When creating a mipmap, the obvious way to downsize at each level is for each lower-mip texel to be one-fourth the sum of the four texels "above" it at the higher resolution. Suppose at the high-resolution level you have an edge: two pixels at 1.0 and two at 0.0. The low-resolution pixel ought to be 0.5, right? Half as bright, because it's half fully bright and half fully dark? And that's surely how you're computing the mipmap. Aha, but that's linear math. If you are in a nonlinear color space with a gamma, say of 2.0, then that coarse-level texel with a value of 0.5 will be displayed at only 25 percent of the brightness. So you will see not-so-subtle errors in low-resolution mipmap levels, where the intensities simply aren't the correctly filtered results of the high-resolution levels. The brightness of rendered objects will change along contour edges and with distance from the 3D camera.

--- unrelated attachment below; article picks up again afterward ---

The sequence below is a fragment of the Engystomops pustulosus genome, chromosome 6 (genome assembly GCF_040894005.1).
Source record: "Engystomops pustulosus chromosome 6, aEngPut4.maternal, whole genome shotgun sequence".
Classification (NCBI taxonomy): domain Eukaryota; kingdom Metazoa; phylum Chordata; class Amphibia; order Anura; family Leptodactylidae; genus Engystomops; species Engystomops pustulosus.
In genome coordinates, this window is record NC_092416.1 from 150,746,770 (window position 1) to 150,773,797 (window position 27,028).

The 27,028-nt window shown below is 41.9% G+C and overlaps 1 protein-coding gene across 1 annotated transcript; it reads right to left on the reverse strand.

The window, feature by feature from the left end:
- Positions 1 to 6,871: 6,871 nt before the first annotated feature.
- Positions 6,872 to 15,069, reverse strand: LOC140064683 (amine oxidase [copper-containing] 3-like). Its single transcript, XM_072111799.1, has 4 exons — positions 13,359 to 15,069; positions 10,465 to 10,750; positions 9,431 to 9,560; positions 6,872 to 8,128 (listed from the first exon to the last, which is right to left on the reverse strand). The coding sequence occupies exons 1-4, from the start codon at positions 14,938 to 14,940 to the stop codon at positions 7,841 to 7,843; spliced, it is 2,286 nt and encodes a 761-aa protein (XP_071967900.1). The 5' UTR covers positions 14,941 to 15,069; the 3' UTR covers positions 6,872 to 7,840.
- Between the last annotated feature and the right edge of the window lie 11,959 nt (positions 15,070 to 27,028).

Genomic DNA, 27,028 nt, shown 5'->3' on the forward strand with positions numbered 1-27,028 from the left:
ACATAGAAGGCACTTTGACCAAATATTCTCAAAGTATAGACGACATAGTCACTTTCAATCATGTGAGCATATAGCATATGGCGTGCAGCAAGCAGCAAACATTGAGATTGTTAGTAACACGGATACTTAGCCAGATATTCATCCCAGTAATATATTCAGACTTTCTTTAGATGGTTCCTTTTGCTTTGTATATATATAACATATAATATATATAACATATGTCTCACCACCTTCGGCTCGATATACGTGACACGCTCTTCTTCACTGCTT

Furthermore, there is a subtle problem with texture-filtering nonlinear textures on the GPU (or even CPU renderers), even if you've tried to correct for nonlinearities when creating the mipmaps. The GPU uses the texture lookup filter extents to choose a texture level of detail (LOD), or "mipmap level," and will blend between two adjacent mipmap levels if necessary. We hope by now you've gotten the gist of our argument and understand that if the render-time blend itself is also done assuming linear math—and if the two texture inputs are nonlinear—the results won't quite give the right color intensities. This situation will lead to textures subtly pulsating in intensity during transitions between mipmap levels.
Consider the illumination of a simple Lambertian sphere, as shown in Figure 24-3.  If the reflected light is proportional to N · L, then a spot A on the sphere where N and L form a 60-degree angle should reflect half the light toward the camera. Thus, it appears half as bright as a spot B on the sphere, where N points straight to the light source. If these image values were converted to light linearly, when you view the image it should look like a real object with those reflective properties. But if you display the image on a monitor with a gamma of 2.0, A will actually only be 0.5 gamma , or one-fourth as bright as B.